The US dollar has proved resilient so far this year despite the US economy slowing. During our latest policy meetings, the investment team discussed the dynamics driving the currency. Here are five key themes that we believe investors should monitor.
1. Interest rate cuts do not always trigger US dollar weakness
The Federal Reserve (Fed) cut interest rates in July for the first time since the global financial crisis and followed it up with a second cut in September; some market participants expect a further cut in December. Interest rate cuts are usually associated with currency depreciation, but that has not always been the case for the US dollar. In fact, during the last four US rate‑cutting cycles, the dollar has only weakened on one occasion. With that in mind, going underweight the dollar because the Fed is expected to cut could be a dangerous game. There are many other factors that need to be taken into consideration.
2. Growth differentials influence the US dollar more than US growth itself
The dollar has remained strong this year despite the slowing US economy. This is because the way the US economy performs relative to other countries influences the currency more than US growth per se — and in 2019 so far, European growth has disappointed more than US growth. Italy’s economy, for example, stagnated in the second quarter, while the UK experienced a contraction in the three months to June.
Perhaps more importantly, in Germany — Europe’s largest economy — the manufacturing sector is suffering a recession as trade tensions weigh on export demand. Unless the differential between the two major economies reverses, it is difficult to see how the dollar can significantly weaken against the euro.
3. The US dollar remains attractive from a carry perspective
In the developed market space, investors can earn one of the highest carry rates by the US dollar. Even if the Fed’s cuts in July and September are followed by others, the dollar is likely to remain attractive for some time from a carry perspective as US interest rates are so much higher than places such as Japan and Switzerland, where rates are negative.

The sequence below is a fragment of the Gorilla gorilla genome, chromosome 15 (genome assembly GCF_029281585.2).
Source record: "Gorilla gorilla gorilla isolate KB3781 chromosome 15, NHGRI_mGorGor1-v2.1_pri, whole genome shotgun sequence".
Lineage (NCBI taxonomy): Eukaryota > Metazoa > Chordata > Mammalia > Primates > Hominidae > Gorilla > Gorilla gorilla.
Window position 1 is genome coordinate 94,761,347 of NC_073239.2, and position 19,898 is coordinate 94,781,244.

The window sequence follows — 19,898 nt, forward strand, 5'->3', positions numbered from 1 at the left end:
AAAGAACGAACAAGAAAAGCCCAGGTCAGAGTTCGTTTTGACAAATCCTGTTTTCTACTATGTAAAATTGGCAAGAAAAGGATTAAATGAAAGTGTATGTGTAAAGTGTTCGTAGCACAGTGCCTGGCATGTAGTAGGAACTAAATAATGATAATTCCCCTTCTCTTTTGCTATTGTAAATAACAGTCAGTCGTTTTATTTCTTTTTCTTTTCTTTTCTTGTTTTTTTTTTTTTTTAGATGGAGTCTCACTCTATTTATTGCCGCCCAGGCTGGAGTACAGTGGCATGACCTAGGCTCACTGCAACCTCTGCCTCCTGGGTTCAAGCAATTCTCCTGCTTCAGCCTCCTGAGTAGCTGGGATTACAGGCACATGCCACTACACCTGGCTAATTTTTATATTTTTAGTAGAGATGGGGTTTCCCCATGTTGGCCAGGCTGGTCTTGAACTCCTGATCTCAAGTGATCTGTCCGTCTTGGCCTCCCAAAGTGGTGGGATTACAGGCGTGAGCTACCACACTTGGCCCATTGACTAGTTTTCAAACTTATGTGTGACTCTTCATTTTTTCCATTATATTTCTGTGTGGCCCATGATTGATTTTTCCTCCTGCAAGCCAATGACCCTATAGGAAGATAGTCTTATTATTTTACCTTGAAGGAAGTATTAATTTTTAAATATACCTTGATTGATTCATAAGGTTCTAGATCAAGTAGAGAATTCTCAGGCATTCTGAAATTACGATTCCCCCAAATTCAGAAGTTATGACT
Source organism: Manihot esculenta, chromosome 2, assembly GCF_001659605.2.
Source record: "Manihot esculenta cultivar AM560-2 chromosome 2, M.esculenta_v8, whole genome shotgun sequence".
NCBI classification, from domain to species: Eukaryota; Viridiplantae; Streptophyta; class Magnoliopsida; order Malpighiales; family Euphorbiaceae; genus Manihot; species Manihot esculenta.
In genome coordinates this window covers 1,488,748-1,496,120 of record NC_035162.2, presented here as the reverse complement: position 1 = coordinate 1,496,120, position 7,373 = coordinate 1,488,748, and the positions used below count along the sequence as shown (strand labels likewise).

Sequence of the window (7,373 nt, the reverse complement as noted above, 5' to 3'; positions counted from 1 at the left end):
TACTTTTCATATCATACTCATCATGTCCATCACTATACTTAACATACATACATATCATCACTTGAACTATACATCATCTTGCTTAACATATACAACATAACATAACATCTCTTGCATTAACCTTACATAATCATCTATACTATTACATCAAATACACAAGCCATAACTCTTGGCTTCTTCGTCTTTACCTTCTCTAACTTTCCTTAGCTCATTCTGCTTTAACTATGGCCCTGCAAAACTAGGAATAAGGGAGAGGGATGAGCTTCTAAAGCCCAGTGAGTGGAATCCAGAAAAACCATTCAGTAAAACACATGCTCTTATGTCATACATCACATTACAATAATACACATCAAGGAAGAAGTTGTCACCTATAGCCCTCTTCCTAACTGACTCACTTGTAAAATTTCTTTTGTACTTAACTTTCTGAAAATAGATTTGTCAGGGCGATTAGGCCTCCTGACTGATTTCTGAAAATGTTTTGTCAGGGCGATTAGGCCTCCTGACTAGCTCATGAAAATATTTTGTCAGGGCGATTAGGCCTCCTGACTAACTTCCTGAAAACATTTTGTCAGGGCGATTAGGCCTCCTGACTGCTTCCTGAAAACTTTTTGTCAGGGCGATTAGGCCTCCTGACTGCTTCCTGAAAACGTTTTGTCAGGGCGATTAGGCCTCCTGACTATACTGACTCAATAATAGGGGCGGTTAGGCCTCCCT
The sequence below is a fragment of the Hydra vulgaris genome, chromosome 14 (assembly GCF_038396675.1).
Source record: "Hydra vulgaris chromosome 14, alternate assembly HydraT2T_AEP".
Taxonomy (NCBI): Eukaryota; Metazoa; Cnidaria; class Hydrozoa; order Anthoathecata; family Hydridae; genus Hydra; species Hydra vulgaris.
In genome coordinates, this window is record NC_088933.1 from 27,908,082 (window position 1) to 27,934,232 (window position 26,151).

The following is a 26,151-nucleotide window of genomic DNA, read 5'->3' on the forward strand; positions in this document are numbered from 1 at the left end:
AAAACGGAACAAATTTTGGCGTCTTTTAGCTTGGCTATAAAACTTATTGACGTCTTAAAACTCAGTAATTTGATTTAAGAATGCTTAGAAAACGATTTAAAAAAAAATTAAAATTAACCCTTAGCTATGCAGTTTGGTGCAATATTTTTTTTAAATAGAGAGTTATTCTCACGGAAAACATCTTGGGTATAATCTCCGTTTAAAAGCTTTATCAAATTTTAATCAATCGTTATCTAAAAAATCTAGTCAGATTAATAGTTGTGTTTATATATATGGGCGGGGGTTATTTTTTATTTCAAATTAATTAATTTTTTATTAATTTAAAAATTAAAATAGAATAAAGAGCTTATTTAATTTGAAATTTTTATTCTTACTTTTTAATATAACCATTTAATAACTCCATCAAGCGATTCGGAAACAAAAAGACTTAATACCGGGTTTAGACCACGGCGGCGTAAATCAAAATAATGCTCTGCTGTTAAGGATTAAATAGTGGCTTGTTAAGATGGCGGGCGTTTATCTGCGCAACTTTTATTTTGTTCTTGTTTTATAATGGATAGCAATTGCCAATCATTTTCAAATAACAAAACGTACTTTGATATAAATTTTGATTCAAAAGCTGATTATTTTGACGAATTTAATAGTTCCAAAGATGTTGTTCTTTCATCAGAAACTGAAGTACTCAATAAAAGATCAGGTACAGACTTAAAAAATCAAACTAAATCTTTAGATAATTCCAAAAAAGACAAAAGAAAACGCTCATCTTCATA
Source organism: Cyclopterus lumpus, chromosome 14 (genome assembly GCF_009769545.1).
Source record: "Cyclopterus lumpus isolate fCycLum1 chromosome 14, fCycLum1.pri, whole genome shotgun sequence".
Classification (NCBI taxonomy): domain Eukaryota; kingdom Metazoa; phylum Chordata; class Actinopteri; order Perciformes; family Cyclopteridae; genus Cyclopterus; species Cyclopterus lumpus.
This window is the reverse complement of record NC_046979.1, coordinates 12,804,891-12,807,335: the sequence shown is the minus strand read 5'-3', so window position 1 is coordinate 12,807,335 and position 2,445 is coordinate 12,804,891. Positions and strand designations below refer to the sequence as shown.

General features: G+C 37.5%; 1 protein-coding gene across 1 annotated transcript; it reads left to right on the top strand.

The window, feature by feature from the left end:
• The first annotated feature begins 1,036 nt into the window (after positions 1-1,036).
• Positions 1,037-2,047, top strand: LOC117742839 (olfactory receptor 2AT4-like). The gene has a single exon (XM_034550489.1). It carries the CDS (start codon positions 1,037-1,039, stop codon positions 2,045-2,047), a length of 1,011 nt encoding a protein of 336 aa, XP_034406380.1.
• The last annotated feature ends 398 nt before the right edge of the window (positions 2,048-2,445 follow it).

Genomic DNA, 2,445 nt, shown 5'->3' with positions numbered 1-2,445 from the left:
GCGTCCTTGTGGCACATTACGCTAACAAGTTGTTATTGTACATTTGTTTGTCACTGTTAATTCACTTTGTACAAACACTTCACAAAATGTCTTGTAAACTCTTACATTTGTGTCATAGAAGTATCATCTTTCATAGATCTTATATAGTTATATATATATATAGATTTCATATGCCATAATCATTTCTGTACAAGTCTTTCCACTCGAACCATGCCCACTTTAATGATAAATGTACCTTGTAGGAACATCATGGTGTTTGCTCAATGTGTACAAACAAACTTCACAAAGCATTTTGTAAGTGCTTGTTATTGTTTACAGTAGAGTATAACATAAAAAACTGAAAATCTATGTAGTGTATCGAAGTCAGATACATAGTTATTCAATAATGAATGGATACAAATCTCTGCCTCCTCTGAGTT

That said, when hedging costs are taken into account, US dollar‑based assets can be less appealing for foreign investors. On the surface, for example, US 10‑year Treasuries appear much more attractive than 10‑year German bunds, but that yield advantage effectively disappears if the cost of hedging dollars back to euros is taken into consideration.
4. Tariffs and trade wars create currency volatility, not direction
The impact of tariffs on currencies is difficult to assess. While protectionism should be supportive of the local economy, an efficient market will simply undo the impact to the terms of trade caused by a tariff, sometimes encouraging the protected country’s currency to actually appreciate. Indeed, this may have been an unintended consequence of President Trump’s strategy. Following a particularly difficult round of tariff negotiations, Chinese authorities recently let the renminbi fall to its weakest level against the dollar in more than a decade but kept its value versus a broad basket of other currencies relatively unchanged.
Currencies are increasingly being used as political tools, and as the trade negotiations between the two sides go on, we may not have seen the last of the measures. Against this backdrop, volatility is expected, and perhaps the best way to benefit from this is through the use of currency options.
5. The dollar’s safe‑haven status remains intact
During times of stress, investors flock to the US dollar — a trend that looks unlikely to change anytime soon. The US dollar is where liquidity ends up being trapped in this low-yield environment. This trend is amplified by the inversion of the US Treasury curve as parking cash in money market funds has become much more attractive now. Although the Swiss franc and the Japanese yen have been well bid this year as uncertainty has increased, the US dollar remains king for investors looking for safety. This is unlikely to change.
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